New agreements will bolster joint efforts towards economic integration, sustainable trade and inclusive development in the region.
© Shutterstock/Diego Grandi | A cargo ship passes through the Panama Canal in Central America.
UNCTAD is forging stronger partnerships with multilateral organizations in Latin America and the Caribbean, a highly biodiverse region with vast potential to enhance its role in global value chains.
It signed a memorandum of understanding with the Inter-American Institute for Cooperation on Agriculture (IICA) on 2 November. Headquartered in San José, Costa Rica, IICA supports 24 member countries in Latin America and the Caribbean to boost the agriculture sector and rural well-being.
UNCTAD also inked an agreement with the Secretariat for Central American Economic Integration, widely known by its Spanish acronym SIECA, on 31 October, updating the two organizations’ previous agreement from 2014.
“UNCTAD and IICA share many things,” said UNCTAD Secretary-General Rebeca Grynspan before signing the agreement with IICA Director General Manuel Otero.
“We believe deeply in sustainable development, food resilience and the fight against climate change. This agreement is an example of the things we share and a tool to deepen them.”
To achieve these goals, the two entities will cooperate on UNCTAD’s BioTrade Initiative and help countries improve regulation to promote trade in biodiversity products.
They will exchange knowledge and experiences through joint events and research, as well as leverage UNCTAD’s trade and biodiversity statistical tool.
The agreement also focuses on protecting consumers and ensuring product safety in the region’s agrifood markets.
To better inform policymaking, both organizations will work together to collect trade data on agricultural products, including non-tariff measures.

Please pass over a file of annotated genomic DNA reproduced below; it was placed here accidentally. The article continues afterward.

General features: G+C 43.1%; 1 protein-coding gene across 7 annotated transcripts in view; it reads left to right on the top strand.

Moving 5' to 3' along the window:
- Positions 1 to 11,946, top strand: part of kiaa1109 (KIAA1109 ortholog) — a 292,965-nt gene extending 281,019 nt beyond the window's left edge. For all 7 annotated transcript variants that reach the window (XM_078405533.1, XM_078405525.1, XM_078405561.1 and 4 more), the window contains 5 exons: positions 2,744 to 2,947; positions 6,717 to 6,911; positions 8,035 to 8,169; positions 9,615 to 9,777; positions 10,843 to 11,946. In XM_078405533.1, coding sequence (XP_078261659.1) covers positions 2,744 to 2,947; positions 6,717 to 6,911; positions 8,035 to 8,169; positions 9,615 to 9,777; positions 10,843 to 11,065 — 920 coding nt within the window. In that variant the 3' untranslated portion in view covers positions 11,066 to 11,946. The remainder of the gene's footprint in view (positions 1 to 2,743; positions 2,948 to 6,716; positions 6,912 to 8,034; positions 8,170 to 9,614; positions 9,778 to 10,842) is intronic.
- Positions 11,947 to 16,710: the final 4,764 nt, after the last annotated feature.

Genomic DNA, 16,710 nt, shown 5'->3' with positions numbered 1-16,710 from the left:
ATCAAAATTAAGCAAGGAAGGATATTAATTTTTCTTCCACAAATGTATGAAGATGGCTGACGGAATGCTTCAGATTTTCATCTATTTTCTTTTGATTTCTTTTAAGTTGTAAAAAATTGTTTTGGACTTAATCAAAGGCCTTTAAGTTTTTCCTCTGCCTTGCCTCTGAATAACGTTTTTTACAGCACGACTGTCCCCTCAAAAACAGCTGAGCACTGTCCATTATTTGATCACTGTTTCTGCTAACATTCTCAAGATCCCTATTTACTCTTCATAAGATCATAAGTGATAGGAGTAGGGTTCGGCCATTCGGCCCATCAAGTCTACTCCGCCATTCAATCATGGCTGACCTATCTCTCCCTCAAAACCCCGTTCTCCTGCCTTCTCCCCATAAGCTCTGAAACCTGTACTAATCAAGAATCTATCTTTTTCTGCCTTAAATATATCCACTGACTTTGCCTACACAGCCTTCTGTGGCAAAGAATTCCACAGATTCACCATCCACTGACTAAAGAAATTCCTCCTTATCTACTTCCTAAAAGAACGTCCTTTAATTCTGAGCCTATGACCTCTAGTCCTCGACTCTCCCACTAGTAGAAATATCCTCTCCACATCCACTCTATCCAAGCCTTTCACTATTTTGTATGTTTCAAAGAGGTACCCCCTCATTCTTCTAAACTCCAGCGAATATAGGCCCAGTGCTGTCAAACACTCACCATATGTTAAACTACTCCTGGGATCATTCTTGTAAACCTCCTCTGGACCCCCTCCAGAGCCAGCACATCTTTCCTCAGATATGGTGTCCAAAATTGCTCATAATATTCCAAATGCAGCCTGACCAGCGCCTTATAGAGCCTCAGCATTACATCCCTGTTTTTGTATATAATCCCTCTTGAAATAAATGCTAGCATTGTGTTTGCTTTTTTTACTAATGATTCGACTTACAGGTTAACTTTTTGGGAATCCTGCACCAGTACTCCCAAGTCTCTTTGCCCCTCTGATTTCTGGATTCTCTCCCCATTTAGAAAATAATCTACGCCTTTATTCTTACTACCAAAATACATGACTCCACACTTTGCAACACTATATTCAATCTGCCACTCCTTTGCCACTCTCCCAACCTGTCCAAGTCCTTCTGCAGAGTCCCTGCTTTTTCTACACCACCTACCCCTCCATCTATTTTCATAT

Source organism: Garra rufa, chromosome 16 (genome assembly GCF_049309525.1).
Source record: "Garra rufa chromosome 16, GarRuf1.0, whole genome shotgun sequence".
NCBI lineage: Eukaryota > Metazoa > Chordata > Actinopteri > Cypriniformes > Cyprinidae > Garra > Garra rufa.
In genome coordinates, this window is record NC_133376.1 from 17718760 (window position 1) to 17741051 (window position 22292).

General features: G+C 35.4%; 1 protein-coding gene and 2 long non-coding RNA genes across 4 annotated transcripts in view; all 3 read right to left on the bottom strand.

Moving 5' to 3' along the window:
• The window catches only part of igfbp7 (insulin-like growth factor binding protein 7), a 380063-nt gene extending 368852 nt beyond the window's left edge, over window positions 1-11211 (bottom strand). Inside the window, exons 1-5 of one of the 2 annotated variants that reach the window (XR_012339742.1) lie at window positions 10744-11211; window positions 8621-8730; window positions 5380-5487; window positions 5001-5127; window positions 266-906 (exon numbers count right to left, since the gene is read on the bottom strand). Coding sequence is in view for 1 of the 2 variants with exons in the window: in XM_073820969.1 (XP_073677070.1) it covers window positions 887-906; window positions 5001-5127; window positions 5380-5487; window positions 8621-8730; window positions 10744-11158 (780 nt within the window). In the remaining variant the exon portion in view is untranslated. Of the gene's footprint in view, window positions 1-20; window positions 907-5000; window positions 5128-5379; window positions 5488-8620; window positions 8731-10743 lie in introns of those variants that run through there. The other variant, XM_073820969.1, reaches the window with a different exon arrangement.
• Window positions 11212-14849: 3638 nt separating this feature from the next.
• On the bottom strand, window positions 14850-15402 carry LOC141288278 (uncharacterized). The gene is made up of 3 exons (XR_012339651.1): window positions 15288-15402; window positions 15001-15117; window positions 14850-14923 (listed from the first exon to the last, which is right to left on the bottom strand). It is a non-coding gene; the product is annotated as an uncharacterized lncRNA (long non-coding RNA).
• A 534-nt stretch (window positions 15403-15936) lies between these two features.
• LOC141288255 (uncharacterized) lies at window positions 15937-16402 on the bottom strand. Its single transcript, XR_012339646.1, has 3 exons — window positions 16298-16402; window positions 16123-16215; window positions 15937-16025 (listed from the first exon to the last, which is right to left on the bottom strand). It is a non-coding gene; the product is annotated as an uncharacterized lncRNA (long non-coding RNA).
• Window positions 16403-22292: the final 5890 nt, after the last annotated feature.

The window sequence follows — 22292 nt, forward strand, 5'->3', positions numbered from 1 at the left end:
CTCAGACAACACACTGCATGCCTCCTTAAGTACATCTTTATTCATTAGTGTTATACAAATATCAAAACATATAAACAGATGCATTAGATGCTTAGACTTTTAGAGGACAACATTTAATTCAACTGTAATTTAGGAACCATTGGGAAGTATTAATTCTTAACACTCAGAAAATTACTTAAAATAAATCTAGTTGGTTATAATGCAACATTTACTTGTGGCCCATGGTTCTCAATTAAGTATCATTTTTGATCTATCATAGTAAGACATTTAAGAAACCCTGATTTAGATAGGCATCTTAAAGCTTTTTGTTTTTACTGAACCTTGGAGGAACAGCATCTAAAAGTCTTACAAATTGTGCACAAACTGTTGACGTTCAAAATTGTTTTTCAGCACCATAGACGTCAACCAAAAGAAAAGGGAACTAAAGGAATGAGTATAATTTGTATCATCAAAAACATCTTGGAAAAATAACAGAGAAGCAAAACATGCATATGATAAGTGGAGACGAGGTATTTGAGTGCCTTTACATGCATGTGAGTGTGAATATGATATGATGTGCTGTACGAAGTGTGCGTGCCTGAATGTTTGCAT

Mr. Otero said: “This memorandum of understanding aims to facilitate and strengthen the collaboration between IICA and UNCTAD to promote international and regional agricultural trade and foster inclusive and sustainable development in the region.”
The new cooperation agreement between UNCTAD and SIECA will cover broader areas of work, renewing a long partnership.
“We hope this continued alliance will benefit UNCTAD and SIECA, and improve the well-being of more than 50 million Central Americans, contributing to a region of peace, freedom, democracy and development,” SIECA Secretary-General Francisco A. Lima Mena said.
Trade in services is a key plank of the agreement, following the two organizations’ recent collaboration on SIECA’s flagship report on the current state of economic integration in Central America.
In 2021, services accounted for 31% of exports by SIECA countries, outperforming Europe’s average of 25%.
“Services are crucial for connecting links between industries that facilitate development, diversification and productivity,” Secretary-General Grynspan said. “In a word, services add value.”
But knowledge-intensive industries – such as information technology, banking and legal services – represent only 38% of service trade across SIECA countries. The region also needs to bridge gaps in digital, legal and financial infrastructure.
Thanks to the agreement, UNCTAD will work through its technical cooperation programmes and services policy reviews to continue facilitating knowledge-intensive services in Central America.
Other areas of collaboration covered by the agreement are foreign direct investment, trade facilitation and competition law and policy.